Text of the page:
Raymond, unlike Bohemond, Godfrey, and Robert of Flanders, would  take no oath to the Emperor. " Be it far from me," were the words of his proud humility, " that I should take any lord for this way save Christ only, for whose sake I have come hither. If thou art willing to take the cross also, and accompany us to Jerusalem, I and my men and all that I have will be at thy disposal." While at Constantinople Raymond received news that during his absence the Emperor's troops had attacked his men. In his wrath it is said that he invited the other Latin chiefs to join him in the sack of Constantinople. Bohemond, however, was staunch to the Emperor, and even gave himself as a hostage that Alexius would recompense the count if it should prove true that the Imperial troops had done him injury. Godfrey, too, refused to bear arms against a brother Christian, and so Raymond had to endure his wrong as best he might. Nothing could induce him to become the Emperor's liegeman, but at last he swore to do Alexius no harm to his life or honour, and not to suffer any such wrong to be done by another. " But when he was called on to do homage," says Raymond of Agiles, " he made answer that he would not, even at the peril of his life. For which reason the Emperor gave him few gifts." Yet Raymond's oath proved of better worth than that of those who had sworn more. Anna Comnena perhaps writes by the light of later events, but her words are very precise, and apparently refer to this time: "One of the Crusaders, the Count of St. Gilles, Alexius loved in a special way, because of his wisdom, sincerity, and purity of life ; and also because he knew that he preferred honour and truth above all things."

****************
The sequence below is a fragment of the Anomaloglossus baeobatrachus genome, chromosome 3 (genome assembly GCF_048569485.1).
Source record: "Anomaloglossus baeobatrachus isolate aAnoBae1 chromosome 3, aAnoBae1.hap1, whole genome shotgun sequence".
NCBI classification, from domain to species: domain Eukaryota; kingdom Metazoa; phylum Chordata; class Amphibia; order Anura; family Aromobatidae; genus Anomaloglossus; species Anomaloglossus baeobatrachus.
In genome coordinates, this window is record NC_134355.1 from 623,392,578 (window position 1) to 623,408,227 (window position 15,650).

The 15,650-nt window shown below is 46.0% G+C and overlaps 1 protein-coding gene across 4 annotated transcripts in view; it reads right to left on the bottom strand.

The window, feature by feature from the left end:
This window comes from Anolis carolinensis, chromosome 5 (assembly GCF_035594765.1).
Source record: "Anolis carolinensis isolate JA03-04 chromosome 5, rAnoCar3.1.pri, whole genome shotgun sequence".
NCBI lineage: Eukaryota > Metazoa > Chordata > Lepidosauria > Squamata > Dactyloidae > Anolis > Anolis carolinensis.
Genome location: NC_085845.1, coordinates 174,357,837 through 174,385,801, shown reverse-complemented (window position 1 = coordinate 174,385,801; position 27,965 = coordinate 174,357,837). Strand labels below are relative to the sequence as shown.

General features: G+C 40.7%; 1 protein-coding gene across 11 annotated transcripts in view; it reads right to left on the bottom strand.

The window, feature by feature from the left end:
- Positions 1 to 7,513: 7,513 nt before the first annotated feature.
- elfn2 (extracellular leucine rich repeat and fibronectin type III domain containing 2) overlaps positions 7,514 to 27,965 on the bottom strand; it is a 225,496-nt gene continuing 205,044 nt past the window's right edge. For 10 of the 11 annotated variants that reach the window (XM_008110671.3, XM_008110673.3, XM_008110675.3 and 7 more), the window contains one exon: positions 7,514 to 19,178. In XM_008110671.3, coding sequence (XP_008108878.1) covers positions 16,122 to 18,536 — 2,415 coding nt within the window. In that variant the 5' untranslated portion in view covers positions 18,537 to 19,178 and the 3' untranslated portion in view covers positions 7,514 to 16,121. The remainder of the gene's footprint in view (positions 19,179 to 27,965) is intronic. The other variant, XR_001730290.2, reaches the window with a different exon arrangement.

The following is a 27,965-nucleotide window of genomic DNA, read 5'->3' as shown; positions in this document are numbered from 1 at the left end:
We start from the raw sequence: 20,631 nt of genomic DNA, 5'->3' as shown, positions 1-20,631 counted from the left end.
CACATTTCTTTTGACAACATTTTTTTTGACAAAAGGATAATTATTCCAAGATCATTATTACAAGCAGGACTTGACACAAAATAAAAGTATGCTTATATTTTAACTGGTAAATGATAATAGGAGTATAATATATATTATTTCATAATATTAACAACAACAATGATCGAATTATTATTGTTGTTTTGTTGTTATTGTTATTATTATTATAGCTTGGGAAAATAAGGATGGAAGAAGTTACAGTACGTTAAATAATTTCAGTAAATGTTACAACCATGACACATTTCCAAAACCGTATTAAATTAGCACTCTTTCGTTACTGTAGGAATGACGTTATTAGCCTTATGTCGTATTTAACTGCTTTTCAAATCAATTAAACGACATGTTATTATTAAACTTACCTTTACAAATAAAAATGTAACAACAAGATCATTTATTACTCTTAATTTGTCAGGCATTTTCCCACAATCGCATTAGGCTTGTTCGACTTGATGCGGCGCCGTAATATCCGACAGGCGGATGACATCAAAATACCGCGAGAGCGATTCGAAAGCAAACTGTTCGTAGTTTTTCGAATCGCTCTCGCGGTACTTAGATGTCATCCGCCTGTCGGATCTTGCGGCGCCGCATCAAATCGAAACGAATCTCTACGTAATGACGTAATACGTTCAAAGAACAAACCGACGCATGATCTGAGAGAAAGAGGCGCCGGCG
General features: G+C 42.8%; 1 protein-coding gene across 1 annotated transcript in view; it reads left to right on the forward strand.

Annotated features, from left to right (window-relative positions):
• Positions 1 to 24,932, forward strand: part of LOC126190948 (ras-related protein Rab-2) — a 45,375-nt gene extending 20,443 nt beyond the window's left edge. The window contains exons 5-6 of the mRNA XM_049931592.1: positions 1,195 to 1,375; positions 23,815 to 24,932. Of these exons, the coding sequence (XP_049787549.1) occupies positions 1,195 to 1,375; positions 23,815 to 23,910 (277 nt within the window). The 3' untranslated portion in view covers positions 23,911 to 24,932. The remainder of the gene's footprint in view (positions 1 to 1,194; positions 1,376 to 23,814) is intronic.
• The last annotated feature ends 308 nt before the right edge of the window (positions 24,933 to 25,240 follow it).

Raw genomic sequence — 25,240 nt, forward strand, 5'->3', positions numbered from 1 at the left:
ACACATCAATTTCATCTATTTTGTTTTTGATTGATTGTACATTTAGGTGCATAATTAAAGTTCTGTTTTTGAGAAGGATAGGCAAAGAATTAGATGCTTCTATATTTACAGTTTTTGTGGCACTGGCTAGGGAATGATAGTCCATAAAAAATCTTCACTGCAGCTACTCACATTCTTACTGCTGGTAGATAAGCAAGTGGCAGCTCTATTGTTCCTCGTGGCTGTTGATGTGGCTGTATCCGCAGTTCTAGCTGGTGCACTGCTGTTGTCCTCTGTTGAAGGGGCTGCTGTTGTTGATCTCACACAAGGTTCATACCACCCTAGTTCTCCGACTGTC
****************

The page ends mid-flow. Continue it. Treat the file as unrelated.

Hill (J. H.) and Hill (L. L.), Raymond IV, count of Toulouse. Syracuse, Syracuse University Press, 1962.

Tancred of Hauteville (1075-1112)

Tancred of Hauteville or Tancred of Antioch prince of Galilee (1099–1101) and regent of the principality of Antioch (1101-1103 and 1104–1112).